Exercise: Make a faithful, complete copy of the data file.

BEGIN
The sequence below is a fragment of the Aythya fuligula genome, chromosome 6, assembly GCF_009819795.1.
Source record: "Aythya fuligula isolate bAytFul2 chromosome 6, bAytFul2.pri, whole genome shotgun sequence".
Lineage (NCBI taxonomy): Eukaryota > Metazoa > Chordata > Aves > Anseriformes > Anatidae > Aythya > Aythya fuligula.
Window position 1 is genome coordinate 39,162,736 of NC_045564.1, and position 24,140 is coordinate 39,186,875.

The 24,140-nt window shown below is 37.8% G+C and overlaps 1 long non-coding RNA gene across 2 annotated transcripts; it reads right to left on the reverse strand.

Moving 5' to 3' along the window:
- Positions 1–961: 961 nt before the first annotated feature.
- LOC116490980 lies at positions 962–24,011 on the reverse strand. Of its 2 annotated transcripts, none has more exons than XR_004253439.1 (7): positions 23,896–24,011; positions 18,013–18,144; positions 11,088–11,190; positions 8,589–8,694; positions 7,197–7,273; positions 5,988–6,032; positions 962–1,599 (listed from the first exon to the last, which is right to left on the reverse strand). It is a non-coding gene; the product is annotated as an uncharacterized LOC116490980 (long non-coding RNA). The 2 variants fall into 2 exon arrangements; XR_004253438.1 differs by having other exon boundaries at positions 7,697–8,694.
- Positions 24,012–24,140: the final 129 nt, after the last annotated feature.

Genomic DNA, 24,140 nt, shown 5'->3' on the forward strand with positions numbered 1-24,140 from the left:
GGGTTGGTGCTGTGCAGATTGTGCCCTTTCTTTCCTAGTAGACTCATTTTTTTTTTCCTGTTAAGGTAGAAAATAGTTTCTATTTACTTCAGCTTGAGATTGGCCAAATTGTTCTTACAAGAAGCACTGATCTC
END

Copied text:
The sequence below is a fragment of the Aythya fuligula genome, chromosome 6, assembly GCF_009819795.1.
Source record: "Aythya fuligula isolate bAytFul2 chromosome 6, bAytFul2.pri, whole genome shotgun sequence".
Lineage (NCBI taxonomy): Eukaryota > Metazoa > Chordata > Aves > Anseriformes > Anatidae > Aythya > Aythya fuligula.
Window position 1 is genome coordinate 39,162,736 of NC_045564.1, and position 24,140 is coordinate 39,186,875.

The 24,140-nt window shown below is 37.8% G+C and overlaps 1 long non-coding RNA gene across 2 annotated transcripts; it reads right to left on the reverse strand.

Moving 5' to 3' along the window:
- Positions 1–961: 961 nt before the first annotated feature.
- LOC116490980 lies at positions 962–24,011 on the reverse strand. Of its 2 annotated transcripts, none has more exons than XR_004253439.1 (7): positions 23,896–24,011; positions 18,013–18,144; positions 11,088–11,190; positions 8,589–8,694; positions 7,197–7,273; positions 5,988–6,032; positions 962–1,599 (listed from the first exon to the last, which is right to left on the reverse strand). It is a non-coding gene; the product is annotated as an uncharacterized LOC116490980 (long non-coding RNA). The 2 variants fall into 2 exon arrangements; XR_004253438.1 differs by having other exon boundaries at positions 7,697–8,694.
- Positions 24,012–24,140: the final 129 nt, after the last annotated feature.

Genomic DNA, 24,140 nt, shown 5'->3' on the forward strand with positions numbered 1-24,140 from the left:
GGGTTGGTGCTGTGCAGATTGTGCCCTTTCTTTCCTAGTAGACTCATTTTTTTTTTCCTGTTAAGGTAGAAAATAGTTTCTATTTACTTCAGCTTGAGATTGGCCAAATTGTTCTTACAAGAAGCACTGATCTC